A Hewatt Earthworks scraper onsite at the Majura Parkway. Photo: Melissa Adams
Canberra's biggest construction project, the $288 million Majura Parkway, was plunged into turmoil on Monday with the road's key contractor threatening to walk away from the job.
The parkway faces major delays and potential cost blow-outs of tens of millions of dollars if the ACT government's builder, Fulton Hogan, and earth-moving contractor Hewatt Earthworks cannot resolve major contractual problems.
Trouble with the parkway will not only hit Canberra's construction industry, which is struggling with the end of the capital's building boom, but become a political headache for the ACT government, which has struggled for years to finish its building projects on time and on budget.
Hewatt, one of Canberra's biggest construction employers, is understood to be losing hundreds of thousands of dollars each week on the project, struggling to pay sub-contractors and suppliers, and looking to renegotiate its contract.
The company's managers flew to Melbourne on Monday for make-or-break crisis talks with lead contractor Fulton Hogan, where a temporary fix was agreed.
The two companies issued a joint written statement statement in the wake of the talks, saying they were "committed" to continuing to working together on the road.
The ACT government's Territory and Municipal Service Directorate was trying to play down the crisis on Monday evening, saying the project was on time and on budget and that nearly all of the earth moving work was done.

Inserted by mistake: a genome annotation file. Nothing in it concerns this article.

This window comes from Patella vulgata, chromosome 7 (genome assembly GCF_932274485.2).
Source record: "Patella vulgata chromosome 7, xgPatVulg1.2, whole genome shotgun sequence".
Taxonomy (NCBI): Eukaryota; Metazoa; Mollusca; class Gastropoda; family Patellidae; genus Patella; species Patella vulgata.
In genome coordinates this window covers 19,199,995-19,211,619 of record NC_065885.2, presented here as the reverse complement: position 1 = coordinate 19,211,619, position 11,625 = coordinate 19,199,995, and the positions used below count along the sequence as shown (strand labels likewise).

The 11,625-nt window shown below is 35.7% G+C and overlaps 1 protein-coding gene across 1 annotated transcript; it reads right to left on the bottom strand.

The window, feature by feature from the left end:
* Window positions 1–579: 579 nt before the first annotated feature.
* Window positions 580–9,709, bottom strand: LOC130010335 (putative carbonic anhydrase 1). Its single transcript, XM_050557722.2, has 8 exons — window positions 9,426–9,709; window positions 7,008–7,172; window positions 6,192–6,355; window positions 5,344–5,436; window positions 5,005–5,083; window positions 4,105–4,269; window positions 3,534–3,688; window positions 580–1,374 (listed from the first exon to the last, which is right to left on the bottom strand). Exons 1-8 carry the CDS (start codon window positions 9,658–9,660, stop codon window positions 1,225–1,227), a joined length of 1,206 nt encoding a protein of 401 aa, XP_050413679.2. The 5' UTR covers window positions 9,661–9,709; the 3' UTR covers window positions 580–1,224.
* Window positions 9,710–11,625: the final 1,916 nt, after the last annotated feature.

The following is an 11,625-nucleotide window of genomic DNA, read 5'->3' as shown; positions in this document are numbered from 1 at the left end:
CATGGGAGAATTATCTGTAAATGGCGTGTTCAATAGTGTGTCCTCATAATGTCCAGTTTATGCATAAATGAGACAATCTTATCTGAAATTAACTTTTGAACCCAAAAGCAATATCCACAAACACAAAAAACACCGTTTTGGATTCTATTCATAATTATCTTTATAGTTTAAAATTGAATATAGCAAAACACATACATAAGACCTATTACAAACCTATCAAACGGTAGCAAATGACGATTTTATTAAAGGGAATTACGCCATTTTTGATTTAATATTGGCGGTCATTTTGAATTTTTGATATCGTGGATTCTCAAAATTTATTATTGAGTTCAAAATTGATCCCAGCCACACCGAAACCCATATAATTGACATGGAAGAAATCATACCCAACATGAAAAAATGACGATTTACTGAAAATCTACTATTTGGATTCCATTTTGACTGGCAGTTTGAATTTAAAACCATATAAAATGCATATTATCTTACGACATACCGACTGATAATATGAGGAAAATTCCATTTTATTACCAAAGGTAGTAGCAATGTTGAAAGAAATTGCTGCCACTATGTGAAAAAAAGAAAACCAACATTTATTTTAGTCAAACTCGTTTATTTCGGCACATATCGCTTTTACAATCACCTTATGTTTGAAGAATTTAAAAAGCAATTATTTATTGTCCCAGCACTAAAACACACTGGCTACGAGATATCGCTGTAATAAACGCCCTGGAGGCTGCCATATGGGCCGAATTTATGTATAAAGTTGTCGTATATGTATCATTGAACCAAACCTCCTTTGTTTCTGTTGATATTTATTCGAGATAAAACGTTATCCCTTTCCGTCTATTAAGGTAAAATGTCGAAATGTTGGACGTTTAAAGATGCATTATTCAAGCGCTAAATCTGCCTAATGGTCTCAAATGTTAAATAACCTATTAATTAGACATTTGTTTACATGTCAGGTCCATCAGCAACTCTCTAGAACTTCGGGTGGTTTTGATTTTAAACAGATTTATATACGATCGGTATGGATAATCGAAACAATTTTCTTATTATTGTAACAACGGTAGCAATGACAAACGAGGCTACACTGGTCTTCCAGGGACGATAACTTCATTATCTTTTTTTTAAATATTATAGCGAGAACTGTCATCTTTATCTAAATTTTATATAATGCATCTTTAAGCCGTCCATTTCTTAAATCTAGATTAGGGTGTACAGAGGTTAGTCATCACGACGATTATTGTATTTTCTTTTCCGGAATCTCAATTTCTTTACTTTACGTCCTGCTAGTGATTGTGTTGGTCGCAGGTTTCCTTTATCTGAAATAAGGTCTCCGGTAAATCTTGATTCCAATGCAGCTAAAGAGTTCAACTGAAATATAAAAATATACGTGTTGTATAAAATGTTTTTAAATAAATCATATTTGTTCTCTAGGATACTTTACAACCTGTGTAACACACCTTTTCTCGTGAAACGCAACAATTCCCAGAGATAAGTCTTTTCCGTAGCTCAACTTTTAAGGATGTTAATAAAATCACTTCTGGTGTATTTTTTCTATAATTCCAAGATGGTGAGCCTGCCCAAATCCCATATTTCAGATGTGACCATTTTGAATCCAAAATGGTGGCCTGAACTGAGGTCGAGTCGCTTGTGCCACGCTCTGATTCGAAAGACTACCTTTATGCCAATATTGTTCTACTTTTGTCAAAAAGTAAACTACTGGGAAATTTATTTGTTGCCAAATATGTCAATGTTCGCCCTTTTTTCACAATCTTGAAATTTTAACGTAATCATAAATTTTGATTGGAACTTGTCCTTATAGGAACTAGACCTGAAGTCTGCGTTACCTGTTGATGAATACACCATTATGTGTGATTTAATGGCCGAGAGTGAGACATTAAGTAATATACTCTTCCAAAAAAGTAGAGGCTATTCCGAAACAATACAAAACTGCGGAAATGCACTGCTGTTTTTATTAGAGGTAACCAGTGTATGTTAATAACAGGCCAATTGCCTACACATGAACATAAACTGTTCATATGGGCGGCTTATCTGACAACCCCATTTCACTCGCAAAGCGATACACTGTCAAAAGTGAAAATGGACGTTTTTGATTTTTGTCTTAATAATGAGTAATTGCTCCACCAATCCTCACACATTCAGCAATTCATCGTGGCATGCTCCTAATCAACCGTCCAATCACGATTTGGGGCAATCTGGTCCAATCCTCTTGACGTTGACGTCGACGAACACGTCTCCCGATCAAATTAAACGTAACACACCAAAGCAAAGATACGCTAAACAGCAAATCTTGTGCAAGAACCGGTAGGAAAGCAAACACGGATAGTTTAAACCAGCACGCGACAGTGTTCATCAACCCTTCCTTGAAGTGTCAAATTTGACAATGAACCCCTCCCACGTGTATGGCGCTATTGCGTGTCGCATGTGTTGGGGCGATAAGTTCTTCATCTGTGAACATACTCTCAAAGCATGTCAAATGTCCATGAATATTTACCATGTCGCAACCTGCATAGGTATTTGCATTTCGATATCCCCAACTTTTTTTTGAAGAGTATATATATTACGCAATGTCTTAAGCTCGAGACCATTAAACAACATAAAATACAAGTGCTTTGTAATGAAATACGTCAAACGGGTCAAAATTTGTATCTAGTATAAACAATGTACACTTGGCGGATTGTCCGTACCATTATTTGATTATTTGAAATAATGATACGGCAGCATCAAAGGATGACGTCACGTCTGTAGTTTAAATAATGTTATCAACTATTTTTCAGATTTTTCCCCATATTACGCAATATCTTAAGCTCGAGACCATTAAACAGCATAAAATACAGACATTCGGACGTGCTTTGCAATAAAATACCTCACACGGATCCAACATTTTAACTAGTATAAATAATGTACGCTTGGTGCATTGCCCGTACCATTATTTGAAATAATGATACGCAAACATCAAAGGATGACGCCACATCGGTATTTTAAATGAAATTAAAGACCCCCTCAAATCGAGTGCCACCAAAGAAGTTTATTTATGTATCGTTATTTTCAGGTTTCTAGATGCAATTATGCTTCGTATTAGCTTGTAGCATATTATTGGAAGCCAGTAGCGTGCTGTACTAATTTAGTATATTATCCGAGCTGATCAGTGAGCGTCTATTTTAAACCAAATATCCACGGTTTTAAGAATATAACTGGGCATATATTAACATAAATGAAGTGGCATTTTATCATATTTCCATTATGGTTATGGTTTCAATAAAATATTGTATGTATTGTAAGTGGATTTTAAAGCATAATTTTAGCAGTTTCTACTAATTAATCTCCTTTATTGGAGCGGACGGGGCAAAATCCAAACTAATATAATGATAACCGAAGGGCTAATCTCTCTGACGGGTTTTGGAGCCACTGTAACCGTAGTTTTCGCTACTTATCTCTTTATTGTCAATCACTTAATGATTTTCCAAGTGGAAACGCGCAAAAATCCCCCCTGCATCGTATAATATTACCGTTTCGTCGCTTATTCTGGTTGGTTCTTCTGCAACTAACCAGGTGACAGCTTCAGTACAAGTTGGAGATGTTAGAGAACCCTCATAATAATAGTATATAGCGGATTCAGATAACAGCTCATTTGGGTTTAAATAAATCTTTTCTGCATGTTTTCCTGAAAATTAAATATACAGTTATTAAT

But one industry insider told The Canberra Times that a failure by Hewatt to continue building the parkway would create problems that would dwarf those seen at some of the city’s other troubled building jobs.
"This would make ASIO or Nishi look like a f---king tea party," the construction source said.
Hewatt Earthworks directly employs about 250 construction workers. Walking away from the parkway would affect the jobs and businesses of hundreds more contractors and suppliers around Canberra during a major downturn in the local sector.
Serious delays and cost overruns would also be a political problem for the ACT government, which only scraped the money together for the road link, regarded as vital national infrastructure, with the help of a $144 million injection from the previousG illard Labor government.
Complaints about Hewatt failing to pay its contractors and suppliers for Majura Parkway on time have been emerging in the construction community for months.
But it is understood the earth-moving firm has insisted that it is confident in its overall solvency, while acknowledging the problems on the Majura Parkway.
Hewatt principal Geoff Hewatt declined to be interviewed on Monday.
"I have no comment to make," he said.
A TAMS spokeswoman said the government was aware of the crisis talks in Melbourne.
"These discussions are in progress and are ongoing," she said.
"Fulton Hogan has confirmed to the ACT government that the project is being delivered on time and on budget with the majority of earthworks substantially completed (95 per cent)."
A spokeswoman for the Melbourne-based construction construction firm giant said in a statement that a deal had been done that would be "best" for the Canberra community.
"Fulton Hogan and its major subcontractor Hewatt Pty Ltd are committed to working together to achieve an outcome that is 'best for project' and the local community," the spokeswoman said.